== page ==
WOONSOCKET — Prime Healthcare has now withdrawn its offer for Landmark Medical Center, making it the second bidder to walk away from the court-supervised sale of the troubled hospital in four days.
But this time there was a familiar ring to the Ontario, Calif., company's justification for pulling out — problems with Blue Cross/Blue Shield of Rhode Island.
Echoing complaints raised by ex-Landmark suitor Caritas Christi, Prime blamed Blue Cross' “unwillingness to negotiate a fair and reasonable contract” on reimbursements with the company. The explanation was contained in a letter sent to Jonathan Savage, the court-appointed special master in charge of selling the hospital, dated May 16.
Prime's general counsel Michael J. Sarrao said the company withdrew “with much regret” but had come to the conclusion that it was unable to rely on a solid relationship with Blue Cross given the company's “take it or leave it” attitude.
“I think we're starting to see a disturbing pattern here,” said William Fischer, spokesman for Landmark. “Now we have a problem with multiple bidders who have stated to the court they believed they had agreements in principle with Blue Cross only to see the terms change after negotiations began.”
Laura Calenda, a spokeswoman for Blue Cross, flatly rejected the notion the company is to blame for problems Landmark is having finding a buyer.
She said the information in Prime's withdrawal letter contradicted the position Prime had taken with Blue Cross less than two weeks ago, when it accepted the terms of a proposed reimbursement contract put forth by the insurance company.
“That's interesting,” she said, “because we have a letter from Prime dated May 6 saying unequivocally they accepted our contract offer. We've worked actively and in good faith to come to a contract agreement with all three bidders.”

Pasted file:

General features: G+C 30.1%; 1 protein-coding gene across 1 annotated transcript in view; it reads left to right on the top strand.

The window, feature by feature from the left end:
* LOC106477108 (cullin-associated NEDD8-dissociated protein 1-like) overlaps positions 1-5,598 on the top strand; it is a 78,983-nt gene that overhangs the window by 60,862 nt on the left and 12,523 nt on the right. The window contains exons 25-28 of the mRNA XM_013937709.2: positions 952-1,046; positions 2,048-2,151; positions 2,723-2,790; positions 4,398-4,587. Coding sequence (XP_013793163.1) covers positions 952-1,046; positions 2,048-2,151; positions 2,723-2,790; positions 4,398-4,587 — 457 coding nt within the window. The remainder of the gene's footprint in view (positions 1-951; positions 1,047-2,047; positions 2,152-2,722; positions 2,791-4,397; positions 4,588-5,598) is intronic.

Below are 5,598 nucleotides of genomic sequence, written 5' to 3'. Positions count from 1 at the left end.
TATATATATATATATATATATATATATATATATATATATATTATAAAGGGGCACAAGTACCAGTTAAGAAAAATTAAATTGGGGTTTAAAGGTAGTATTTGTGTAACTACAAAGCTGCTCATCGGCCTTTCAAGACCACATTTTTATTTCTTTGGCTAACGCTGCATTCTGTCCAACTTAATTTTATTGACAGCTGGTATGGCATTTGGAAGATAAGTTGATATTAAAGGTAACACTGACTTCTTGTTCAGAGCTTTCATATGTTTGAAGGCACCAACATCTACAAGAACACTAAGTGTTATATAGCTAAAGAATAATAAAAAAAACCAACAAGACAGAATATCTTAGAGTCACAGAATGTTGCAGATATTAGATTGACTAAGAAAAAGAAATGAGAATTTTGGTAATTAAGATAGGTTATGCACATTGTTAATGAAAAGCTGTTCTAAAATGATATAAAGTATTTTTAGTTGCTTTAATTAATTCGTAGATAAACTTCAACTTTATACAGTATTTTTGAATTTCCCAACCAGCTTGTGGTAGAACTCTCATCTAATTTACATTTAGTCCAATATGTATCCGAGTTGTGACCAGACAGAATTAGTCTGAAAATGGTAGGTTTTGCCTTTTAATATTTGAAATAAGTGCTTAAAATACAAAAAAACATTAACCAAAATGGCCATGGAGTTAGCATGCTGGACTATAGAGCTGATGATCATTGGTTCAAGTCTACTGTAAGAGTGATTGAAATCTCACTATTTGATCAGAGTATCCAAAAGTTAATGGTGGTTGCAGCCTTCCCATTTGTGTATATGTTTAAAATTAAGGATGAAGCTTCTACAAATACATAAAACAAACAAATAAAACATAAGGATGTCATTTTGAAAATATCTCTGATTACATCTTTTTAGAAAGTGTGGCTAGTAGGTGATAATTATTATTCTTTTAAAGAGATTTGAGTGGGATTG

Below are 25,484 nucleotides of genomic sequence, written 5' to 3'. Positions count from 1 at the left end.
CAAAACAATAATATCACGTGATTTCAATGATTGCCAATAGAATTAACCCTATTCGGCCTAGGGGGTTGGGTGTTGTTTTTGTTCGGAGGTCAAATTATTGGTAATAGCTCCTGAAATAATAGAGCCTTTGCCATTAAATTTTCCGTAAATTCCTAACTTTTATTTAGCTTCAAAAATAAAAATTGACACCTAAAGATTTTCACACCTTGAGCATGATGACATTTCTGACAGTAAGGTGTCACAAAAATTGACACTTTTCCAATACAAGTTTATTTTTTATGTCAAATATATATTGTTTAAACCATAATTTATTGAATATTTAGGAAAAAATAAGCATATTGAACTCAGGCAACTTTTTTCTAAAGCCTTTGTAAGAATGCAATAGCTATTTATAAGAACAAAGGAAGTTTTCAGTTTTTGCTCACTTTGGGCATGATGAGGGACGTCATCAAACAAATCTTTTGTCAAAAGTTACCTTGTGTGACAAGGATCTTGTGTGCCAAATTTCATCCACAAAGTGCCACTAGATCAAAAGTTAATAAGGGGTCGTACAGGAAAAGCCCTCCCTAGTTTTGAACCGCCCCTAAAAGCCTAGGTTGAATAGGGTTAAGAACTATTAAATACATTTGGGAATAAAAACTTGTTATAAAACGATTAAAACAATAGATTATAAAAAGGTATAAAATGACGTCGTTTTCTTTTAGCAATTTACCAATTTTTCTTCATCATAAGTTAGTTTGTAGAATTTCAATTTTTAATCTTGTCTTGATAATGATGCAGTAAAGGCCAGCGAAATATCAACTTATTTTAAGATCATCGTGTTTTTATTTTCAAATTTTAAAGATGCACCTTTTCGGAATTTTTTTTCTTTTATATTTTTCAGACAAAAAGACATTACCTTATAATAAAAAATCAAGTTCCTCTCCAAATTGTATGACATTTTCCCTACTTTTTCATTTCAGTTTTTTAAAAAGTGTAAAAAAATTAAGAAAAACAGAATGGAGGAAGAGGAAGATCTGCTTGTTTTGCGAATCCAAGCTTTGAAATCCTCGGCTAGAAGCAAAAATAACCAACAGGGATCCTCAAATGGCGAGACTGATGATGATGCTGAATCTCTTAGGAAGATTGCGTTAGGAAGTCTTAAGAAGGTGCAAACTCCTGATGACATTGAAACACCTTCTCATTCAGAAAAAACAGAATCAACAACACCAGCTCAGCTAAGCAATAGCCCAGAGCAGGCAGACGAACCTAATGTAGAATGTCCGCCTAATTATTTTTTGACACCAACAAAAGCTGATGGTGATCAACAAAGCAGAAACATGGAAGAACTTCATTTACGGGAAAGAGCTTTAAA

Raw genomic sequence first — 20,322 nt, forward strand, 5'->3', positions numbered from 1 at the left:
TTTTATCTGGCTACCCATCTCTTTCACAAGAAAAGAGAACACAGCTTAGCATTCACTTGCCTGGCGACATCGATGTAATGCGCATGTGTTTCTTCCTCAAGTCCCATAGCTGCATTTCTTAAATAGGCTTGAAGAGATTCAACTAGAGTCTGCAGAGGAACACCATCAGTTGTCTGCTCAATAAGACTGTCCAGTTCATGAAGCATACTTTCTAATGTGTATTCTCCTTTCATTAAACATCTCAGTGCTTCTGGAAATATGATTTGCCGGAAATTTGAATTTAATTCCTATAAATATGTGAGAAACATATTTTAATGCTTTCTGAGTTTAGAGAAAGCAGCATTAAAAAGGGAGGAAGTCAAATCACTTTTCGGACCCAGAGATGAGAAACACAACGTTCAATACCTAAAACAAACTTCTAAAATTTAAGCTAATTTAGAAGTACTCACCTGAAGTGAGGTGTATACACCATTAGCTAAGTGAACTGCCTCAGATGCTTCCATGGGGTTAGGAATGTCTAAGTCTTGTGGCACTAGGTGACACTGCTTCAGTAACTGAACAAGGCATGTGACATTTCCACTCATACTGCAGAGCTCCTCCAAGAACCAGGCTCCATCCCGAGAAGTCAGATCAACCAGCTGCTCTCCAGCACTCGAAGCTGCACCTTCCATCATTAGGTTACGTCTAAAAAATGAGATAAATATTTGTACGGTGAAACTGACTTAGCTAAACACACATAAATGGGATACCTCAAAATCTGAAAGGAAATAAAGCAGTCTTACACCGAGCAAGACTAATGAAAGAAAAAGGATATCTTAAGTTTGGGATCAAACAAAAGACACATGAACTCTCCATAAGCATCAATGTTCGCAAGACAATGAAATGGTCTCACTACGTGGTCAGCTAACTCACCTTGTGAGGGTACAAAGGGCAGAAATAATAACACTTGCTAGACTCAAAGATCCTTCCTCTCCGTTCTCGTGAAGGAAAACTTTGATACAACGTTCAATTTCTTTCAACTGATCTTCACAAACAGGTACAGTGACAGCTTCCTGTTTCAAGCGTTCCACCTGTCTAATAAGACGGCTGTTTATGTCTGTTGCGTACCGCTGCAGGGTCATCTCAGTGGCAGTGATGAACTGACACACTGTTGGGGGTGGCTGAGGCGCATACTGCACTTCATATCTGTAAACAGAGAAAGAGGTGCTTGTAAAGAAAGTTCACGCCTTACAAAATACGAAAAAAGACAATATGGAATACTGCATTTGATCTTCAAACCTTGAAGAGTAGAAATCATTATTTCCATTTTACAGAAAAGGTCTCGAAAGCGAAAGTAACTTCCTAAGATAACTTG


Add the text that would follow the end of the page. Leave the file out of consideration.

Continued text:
Shortly after the withdrawal of Caritas Christi in December, Landmark filed suit against Blue Cross over the reimbursement issue. Landmark contends the insurance company has provided disproportionately low reimbursements to Landmark, starving it to the point of financial collapse. Landmark filed for receivership in Superior Court in June 2008, the catalyzing event for the continuing effort to sell the facility to a healthy company that can preserve the only full-service hospital in the Greater Woonsocket area.
Landmark had been in talks with Caritas Christi for nearly two years before the negotiations collapsed, the event that prompted the special master to seek a new round of bids. Five companies initially surfaced, but by last Friday that figure had been whittled down to two, when Transition Healthcare of Franklin, Tenn., became the latest to drop out.
With Prime's exit, the only suitor left from that followup round of bids is RegionalCare Hospital Partners of Brentwood, Tenn., a company whose efforts to purchase the hospital have been marked by rancor with the United Nurses and Allied Professional Local 5067.
Superior Court Judge Michael Silverstein has instructed the for-profit company to conclude a collective bargaining agreement with the union by May 27 or risk being excluded from further consideration for the hospital.
Though RegionalCare previously told the court it had an agreement in principle on reimbursements with Blue Cross, Fischer said that is no longer a valid statement. Calenda said Blue Cross and RegionalCare are still talking, however.
“As far as we're concerned those negotiations are still in process,” she said.
Preparing for the possibility that this phase of the hospital sale will also founder, Silverstein has already granted permission for Savage to initiate what amounts to a third effort to reach out to potential buyers.
Fischer claimed Transition, too, had had problems with Blue Cross, but the only reason the company cited publicly for pulling out was Silverstein's decision to expand the search to outside buyers. Transition said it was unfair to change the rules of the acquisition proceedings while negotiations were ongoing with three other companies.
While it placed more emphasis on the problems with Blue Cross, Prime mentioned the expanded search as a secondary cause for withdrawing, telling the special master, “'We also have concerns about a process where you are permitted to communicate with new bidders at this late stage.”